According to the California Labor Commissioner’s Office, complaints over immigration-related retaliation threats surged last year in California. Workers had filed 94 immigration-related retaliation claims with the office through Dec. 22, which is up from 20 claims in 2016 and seven claims in 2015. The cases include instances in which employers allegedly threatened to report workers to U.S. Immigration and Customs Enforcement (ICE), after they raised issues over working conditions that includes wage theft. There are also allegations that include employers demanding different documents than those required by federal immigration law or refusing to honor documents that appear genuine. Labor Commissioner Julie Su stated,
What employers seek to do by making the threat is force the employee to back off. It’s to intimidate them into silence and also have a chilling effect on the rest of the workplace.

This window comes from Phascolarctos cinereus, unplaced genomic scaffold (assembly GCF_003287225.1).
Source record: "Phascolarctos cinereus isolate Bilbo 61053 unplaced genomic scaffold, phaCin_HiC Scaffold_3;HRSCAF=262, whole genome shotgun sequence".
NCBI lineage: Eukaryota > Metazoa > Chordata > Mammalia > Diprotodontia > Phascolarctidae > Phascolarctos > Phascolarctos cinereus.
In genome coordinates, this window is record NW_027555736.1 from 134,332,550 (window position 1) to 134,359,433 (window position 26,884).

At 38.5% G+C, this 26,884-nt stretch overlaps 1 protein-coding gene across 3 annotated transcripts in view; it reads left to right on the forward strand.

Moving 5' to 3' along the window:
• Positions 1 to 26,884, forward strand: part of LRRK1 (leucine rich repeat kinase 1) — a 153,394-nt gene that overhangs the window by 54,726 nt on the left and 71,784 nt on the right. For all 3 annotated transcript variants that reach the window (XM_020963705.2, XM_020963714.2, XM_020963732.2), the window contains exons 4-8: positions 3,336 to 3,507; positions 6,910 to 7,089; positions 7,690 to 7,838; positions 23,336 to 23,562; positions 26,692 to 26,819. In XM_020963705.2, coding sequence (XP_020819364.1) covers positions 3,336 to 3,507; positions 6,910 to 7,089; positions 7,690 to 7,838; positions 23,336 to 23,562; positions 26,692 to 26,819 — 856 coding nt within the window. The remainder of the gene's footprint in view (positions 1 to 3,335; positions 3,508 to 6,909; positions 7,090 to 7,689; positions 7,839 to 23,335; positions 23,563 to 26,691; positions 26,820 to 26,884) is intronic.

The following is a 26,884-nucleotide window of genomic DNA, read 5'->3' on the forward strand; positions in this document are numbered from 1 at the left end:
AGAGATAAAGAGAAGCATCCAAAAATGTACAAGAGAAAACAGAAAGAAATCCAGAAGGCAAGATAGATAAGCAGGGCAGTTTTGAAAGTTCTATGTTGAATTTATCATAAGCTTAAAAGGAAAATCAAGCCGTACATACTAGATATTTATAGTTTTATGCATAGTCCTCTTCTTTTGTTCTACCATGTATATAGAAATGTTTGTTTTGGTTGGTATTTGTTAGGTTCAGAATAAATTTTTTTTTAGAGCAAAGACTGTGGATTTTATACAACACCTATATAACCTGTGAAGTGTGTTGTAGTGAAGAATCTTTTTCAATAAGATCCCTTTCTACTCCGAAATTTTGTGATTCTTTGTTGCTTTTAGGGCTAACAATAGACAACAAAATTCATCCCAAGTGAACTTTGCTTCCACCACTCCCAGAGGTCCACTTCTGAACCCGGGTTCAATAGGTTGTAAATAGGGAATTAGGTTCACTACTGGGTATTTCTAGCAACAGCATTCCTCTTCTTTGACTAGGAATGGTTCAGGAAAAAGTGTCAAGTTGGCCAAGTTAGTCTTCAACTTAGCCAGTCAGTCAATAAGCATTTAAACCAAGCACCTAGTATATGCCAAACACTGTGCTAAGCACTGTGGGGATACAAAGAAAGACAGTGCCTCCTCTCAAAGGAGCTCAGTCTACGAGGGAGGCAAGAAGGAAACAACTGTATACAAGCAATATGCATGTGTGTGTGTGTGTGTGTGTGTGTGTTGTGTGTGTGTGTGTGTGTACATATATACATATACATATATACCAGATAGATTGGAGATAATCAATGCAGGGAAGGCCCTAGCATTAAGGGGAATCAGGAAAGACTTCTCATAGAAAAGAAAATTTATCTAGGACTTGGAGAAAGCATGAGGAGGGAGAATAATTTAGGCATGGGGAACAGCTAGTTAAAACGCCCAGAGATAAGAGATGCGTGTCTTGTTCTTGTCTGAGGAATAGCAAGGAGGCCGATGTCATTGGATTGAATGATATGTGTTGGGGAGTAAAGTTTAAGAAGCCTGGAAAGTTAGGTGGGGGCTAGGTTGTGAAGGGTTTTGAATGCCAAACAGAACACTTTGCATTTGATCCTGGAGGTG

Immigrant advocates believe that workers who are here illegally are less likely to report workplace violations, due to the current political climate. Mar Martinez, organizing coordinator for the Garment Worker Center in downtown Los Angeles, has also noticed more workers who say employers are holding the employees’ immigration status over their heads. However, under federal and state law, workers are protected by minimum wage and other workplace laws regardless of immigration status. Labor Commissioner Julie Su and immigrant advocates said the rise in claims could be attributed to employers feeling more empowered to wield ICE as a weapon given an increase in anti-immigrant rhetoric and enforcement by ICE. The deportation threats may continue to be an issue until a solution is figured out that will make employers refrain from using deportation as a threat to solve a dispute.